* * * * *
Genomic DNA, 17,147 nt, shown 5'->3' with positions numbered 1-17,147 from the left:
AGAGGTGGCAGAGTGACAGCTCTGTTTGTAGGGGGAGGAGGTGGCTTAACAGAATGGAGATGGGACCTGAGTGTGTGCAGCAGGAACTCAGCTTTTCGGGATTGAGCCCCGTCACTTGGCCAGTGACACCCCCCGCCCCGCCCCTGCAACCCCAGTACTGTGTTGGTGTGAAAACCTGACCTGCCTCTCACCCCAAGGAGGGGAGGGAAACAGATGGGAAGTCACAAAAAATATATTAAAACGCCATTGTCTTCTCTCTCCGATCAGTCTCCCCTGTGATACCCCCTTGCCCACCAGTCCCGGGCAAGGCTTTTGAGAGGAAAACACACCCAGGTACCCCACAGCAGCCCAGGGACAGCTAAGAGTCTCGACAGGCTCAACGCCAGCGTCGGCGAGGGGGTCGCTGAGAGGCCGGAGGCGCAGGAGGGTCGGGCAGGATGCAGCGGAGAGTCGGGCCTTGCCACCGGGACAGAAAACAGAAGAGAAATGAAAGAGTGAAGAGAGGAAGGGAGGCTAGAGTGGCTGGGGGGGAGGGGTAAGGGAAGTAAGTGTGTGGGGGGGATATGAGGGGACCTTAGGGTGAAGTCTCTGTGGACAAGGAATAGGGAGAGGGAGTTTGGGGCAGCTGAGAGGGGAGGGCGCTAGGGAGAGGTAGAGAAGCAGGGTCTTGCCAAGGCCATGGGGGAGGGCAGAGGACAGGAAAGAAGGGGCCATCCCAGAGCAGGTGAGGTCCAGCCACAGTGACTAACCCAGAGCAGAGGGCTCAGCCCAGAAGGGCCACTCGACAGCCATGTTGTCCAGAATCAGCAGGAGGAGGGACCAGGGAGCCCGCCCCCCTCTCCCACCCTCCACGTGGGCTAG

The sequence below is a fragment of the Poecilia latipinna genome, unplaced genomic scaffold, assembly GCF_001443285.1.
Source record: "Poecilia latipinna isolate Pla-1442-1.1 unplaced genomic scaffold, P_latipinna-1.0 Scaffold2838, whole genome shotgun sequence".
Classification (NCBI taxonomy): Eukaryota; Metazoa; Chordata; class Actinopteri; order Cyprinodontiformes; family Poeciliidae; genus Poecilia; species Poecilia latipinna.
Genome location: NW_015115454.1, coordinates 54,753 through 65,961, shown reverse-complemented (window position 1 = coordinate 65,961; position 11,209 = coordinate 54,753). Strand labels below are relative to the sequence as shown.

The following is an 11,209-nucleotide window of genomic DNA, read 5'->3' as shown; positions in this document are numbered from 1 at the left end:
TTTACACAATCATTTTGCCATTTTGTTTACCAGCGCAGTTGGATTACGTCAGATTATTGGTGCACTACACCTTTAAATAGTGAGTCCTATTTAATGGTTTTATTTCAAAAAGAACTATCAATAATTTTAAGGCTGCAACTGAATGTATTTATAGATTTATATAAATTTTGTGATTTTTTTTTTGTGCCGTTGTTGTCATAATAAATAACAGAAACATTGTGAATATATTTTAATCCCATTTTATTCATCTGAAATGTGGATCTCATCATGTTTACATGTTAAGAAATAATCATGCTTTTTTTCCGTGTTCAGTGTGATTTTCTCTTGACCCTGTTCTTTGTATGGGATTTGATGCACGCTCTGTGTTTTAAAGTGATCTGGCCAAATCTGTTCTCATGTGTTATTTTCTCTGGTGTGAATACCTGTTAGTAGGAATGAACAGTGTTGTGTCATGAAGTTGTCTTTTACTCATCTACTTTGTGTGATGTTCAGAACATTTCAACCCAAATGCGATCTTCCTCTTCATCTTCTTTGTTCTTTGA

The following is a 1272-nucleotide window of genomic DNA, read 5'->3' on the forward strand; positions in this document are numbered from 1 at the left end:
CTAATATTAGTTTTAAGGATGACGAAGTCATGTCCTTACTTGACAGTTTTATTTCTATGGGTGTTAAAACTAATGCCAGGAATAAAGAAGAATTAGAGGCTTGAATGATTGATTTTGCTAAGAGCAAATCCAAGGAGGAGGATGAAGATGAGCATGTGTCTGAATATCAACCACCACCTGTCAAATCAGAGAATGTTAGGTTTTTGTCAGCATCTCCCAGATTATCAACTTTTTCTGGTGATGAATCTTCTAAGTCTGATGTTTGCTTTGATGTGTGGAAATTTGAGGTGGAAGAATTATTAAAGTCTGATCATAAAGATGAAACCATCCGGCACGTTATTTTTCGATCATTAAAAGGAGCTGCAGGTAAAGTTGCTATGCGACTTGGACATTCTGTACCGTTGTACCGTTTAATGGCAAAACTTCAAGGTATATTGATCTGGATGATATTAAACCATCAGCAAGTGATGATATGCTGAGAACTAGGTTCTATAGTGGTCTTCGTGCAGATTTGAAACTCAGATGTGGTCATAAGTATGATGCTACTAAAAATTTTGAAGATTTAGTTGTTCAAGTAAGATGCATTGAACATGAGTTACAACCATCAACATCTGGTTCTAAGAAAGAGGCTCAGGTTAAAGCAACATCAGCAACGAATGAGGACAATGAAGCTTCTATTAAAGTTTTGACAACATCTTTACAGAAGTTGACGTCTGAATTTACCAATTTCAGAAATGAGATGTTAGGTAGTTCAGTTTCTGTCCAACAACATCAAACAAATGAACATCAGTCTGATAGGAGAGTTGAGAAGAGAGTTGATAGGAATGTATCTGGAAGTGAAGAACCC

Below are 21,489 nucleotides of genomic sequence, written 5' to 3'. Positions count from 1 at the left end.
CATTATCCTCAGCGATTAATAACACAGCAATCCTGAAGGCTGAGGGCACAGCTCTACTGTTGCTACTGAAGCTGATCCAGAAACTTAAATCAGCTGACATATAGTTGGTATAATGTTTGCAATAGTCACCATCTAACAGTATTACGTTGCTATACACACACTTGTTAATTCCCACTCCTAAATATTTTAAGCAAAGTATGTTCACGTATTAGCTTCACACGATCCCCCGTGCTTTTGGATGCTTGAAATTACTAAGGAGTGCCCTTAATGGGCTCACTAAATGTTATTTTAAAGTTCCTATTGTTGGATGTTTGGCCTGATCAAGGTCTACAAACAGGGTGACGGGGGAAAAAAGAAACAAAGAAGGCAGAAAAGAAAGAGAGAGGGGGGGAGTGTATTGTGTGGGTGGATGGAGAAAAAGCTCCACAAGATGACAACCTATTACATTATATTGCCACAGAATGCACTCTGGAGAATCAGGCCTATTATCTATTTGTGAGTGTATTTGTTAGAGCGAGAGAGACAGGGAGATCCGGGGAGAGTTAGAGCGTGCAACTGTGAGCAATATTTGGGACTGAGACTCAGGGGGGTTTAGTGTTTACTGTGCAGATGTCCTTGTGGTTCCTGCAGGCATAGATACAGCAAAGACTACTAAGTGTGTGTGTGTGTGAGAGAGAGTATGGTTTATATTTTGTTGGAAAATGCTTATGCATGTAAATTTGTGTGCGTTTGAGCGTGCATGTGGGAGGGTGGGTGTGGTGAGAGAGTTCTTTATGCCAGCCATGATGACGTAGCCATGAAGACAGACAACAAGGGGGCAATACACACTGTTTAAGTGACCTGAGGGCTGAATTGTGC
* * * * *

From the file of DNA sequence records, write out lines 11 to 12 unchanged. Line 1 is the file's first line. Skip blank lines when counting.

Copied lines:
Below are 21,489 nucleotides of genomic sequence, written 5' to 3'. Positions count from 1 at the left end.
CATTATCCTCAGCGATTAATAACACAGCAATCCTGAAGGCTGAGGGCACAGCTCTACTGTTGCTACTGAAGCTGATCCAGAAACTTAAATCAGCTGACATATAGTTGGTATAATGTTTGCAATAGTCACCATCTAACAGTATTACGTTGCTATACACACACTTGTTAATTCCCACTCCTAAATATTTTAAGCAAAGTATGTTCACGTATTAGCTTCACACGATCCCCCGTGCTTTTGGATGCTTGAAATTACTAAGGAGTGCCCTTAATGGGCTCACTAAATGTTATTTTAAAGTTCCTATTGTTGGATGTTTGGCCTGATCAAGGTCTACAAACAGGGTGACGGGGGAAAAAAGAAACAAAGAAGGCAGAAAAGAAAGAGAGAGGGGGGGAGTGTATTGTGTGGGTGGATGGAGAAAAAGCTCCACAAGATGACAACCTATTACATTATATTGCCACAGAATGCACTCTGGAGAATCAGGCCTATTATCTATTTGTGAGTGTATTTGTTAGAGCGAGAGAGACAGGGAGATCCGGGGAGAGTTAGAGCGTGCAACTGTGAGCAATATTTGGGACTGAGACTCAGGGGGGTTTAGTGTTTACTGTGCAGATGTCCTTGTGGTTCCTGCAGGCATAGATACAGCAAAGACTACTAAGTGTGTGTGTGTGTGAGAGAGAGTATGGTTTATATTTTGTTGGAAAATGCTTATGCATGTAAATTTGTGTGCGTTTGAGCGTGCATGTGGGAGGGTGGGTGTGGTGAGAGAGTTCTTTATGCCAGCCATGATGACGTAGCCATGAAGACAGACAACAAGGGGGCAATACACACTGTTTAAGTGACCTGAGGGCTGAATTGTGC